Before I get to that, let me say that Dr. Harris prefaced those observations by reminiscing about the 1990 Southern Baptist Convention and compared it to the 2018 convention. He said "I have had over a month to process the events of the most recent Southern Baptist Convention...and for me it was a Café du Monde experience. The only difference is that I felt like I smelled the aroma of death unto death - at least for the SBC I have known..."
He said "The Southern Baptist Convention is not just changing; it has changed. Many will consider it a blessed conversion. Others will feel disenfranchised, marginalized, and excluded...I feel like a voice crying in the wilderness."
He said that he grew up listening to R.G. Lee and W.A. Criswell, men of God who preached with "great conviction, emotion, and passion. Southern Baptists were all about evangelism and missions for many years, but in the last decade it seems that we have changed our focus...[T]he new emphases subtly infiltrating Southern Baptist life seems to be social justice, the social gospel, feminism, tolerance, and intolerance."
I am very sensitive to what Dr. Harris had to say about those five issues, because more important than being traditional among Baptists, it is biblical.
In defining social justice, Dr. Harris quoted David C. Rose who said, "Social justice is a solution in search of a problem. Social justice is both misguided and dangerous. It is misguided because it regards observed inequality as prima facie evidence of injustice because of insufficient understanding of how a free market economy actually works. It is dangerous because social justice advocates therefore attempt to solve a moral problem that doesn't exist and, in so doing, reduce a society's ability to solve moral problems that really do exist.”
The subject of his second point, the social gospel, is one of my greatest antagonists. Dr. Harris said, "The social gospel...has surreptitiously found its way back into our denomination. The social gospel embraces ministries that provide help to the needy – clothes closets, food banks, and health-clinics – almost anything that would contribute to the welfare of society. Churches should be engaged in these social ministries, but these ministries should not be the primary objective. Good deeds are important, but there are countless service organizations that help the public. Christians not only have the privilege of putting a man in a new suit, but putting a new man in a suit as a result of the change wrought by...the Gospel." Well said!
For his third point, Dr. Harris said, "Southern Baptists seem to be welcoming a feminist movement in the church. He said, "It has been rumored that one of America’s most notable Bible teachers, Beth Moore, should become the SBC president in 2020. If she did, she would be placed in a position of preaching the president’s sermon.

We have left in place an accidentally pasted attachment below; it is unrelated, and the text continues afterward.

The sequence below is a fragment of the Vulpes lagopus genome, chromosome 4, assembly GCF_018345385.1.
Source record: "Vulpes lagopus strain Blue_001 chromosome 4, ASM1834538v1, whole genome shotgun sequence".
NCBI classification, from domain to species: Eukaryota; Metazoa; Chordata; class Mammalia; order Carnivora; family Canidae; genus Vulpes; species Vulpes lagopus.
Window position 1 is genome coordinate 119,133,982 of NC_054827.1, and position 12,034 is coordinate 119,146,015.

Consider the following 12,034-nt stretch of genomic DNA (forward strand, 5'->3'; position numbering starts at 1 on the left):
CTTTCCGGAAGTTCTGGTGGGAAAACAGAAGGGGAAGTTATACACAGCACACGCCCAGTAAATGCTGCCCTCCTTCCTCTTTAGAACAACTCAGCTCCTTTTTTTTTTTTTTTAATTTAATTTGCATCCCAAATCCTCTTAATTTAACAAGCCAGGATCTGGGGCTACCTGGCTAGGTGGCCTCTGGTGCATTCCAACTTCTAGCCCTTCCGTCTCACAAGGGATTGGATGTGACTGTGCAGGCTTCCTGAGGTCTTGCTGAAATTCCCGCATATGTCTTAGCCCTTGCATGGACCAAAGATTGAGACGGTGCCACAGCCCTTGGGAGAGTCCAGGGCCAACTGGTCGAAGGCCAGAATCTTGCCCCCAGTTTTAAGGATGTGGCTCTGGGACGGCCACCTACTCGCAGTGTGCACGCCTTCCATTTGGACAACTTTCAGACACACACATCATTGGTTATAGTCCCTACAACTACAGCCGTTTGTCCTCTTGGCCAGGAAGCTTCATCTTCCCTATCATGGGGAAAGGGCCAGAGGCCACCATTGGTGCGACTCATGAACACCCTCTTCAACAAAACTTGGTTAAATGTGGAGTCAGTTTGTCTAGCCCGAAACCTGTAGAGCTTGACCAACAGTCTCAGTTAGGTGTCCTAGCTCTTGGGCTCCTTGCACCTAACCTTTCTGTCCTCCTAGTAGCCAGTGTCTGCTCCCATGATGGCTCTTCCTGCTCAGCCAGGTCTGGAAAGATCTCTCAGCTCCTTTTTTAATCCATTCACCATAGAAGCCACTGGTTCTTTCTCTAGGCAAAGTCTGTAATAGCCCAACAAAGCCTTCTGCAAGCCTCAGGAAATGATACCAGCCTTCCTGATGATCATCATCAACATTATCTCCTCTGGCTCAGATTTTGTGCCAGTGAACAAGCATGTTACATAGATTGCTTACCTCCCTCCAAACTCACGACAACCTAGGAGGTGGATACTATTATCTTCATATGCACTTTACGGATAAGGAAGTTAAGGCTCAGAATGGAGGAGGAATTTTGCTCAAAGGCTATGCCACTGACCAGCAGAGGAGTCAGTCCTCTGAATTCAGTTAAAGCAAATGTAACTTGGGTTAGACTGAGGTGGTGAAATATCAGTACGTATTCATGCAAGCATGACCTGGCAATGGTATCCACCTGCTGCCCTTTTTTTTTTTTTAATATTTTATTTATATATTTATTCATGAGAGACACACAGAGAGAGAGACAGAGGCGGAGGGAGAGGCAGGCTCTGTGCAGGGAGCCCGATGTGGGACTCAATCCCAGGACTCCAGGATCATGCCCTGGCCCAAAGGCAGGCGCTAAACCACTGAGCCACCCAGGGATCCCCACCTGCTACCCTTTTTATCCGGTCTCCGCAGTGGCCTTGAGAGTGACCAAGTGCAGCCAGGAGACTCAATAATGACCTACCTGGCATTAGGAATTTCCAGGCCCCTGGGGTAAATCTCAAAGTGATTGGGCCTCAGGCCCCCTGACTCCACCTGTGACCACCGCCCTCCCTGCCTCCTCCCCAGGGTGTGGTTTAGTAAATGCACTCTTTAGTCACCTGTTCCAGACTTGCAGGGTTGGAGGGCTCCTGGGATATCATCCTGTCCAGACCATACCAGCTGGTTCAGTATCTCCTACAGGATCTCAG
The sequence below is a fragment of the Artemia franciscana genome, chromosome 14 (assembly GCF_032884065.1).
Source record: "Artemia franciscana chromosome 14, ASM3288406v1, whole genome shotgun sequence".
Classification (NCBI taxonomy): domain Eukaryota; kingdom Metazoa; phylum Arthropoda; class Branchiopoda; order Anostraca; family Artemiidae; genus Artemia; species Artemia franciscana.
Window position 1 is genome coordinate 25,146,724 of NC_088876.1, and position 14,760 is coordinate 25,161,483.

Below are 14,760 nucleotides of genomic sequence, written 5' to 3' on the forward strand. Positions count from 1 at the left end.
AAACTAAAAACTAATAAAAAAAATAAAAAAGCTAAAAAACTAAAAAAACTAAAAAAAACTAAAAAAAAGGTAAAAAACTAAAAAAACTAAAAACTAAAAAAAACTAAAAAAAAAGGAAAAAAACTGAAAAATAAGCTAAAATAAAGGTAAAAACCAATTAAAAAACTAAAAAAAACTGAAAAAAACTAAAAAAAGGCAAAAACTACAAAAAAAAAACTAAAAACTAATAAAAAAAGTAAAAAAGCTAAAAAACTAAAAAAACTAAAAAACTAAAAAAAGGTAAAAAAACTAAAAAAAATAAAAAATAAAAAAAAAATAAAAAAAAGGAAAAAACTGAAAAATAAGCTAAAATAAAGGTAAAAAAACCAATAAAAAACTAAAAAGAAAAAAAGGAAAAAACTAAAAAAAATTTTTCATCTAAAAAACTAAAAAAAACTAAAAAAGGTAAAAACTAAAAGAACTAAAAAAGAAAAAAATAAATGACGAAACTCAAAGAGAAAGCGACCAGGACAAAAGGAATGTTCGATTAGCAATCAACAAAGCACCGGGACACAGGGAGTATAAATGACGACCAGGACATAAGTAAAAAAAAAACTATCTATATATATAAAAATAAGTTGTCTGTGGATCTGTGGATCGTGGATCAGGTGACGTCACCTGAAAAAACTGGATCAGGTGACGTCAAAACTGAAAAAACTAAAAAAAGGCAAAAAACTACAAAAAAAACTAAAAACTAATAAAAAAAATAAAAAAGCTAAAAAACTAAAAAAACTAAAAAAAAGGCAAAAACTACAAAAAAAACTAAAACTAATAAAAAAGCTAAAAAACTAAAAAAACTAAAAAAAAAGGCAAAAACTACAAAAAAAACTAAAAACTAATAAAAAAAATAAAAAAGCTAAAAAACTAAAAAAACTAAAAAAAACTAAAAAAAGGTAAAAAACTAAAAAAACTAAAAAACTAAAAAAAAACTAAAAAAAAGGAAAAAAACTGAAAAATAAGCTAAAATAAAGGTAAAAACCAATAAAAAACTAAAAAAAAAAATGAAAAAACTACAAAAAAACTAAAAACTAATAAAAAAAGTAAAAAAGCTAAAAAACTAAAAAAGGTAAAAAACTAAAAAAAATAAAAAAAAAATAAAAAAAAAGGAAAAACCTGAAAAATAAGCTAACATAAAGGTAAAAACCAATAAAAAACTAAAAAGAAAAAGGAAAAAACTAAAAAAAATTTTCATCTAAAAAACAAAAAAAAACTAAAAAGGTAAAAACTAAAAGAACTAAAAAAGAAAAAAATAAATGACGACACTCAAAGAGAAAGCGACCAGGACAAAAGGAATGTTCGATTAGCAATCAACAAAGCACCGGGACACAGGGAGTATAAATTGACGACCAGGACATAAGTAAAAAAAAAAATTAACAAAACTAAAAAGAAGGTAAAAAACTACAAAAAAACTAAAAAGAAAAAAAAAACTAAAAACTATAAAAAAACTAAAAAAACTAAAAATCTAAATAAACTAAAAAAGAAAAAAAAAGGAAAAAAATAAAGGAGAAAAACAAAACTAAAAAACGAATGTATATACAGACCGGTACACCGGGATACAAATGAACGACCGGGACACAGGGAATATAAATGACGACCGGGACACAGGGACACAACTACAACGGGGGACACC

The Bible does not support the practice of women serving as pastors or teaching men (I Timothy 2: 12), but the intrinsic value and extreme giftedness of women have throughout history fortified and enhanced the ministry of the Holy Spirit in the church."
I am going to go one step further and say that in addition to Beth Moore being unqualified to preach, she is also a heretic who has visions and aligns herself with Joyce Meyer and Joel Osteen.
Fourthly, Dr. Harris said, "There was a time when lifestyles embodied in the LGBTQ community were universally condemned. Today because of the normalizing of this deviate behavior in the media, the propagandizing of students in the schools, and the sensitivity training of corporate America we are getting too comfortable with sin and tolerant of aberrant lifestyles. The pulpit must not be silent in this day of tolerance lest our congregations become lukewarm. Adrian Rogers said, 'The sins we once hid in the back alleys, we now parade down Main Street.'”
Lastly, Dr. Harris talks about the intolerance toward opposing views. In particular, he wrote about the disrespect shown toward the Vice President of the United States during the 2018 SBC. While we all have our opinions, to which we are entitled, we should always show respect to those of opposing views, especially a Christian brother.
And as much as we disapprove of the actions of the wicked, there is no need to hate them. We need to pray for their enlightenment and conversion.
In conclusion, Dr. Harris quoted W.A. Criswell who predicted the demise of Christianity in the following statement: "He (Dr. Criswell) said then and I believe he would say now, 'I believe it is time for every pastor and church member to call upon God to intervene on behalf of his church' and I believe we need His intervention in the life of our Convention."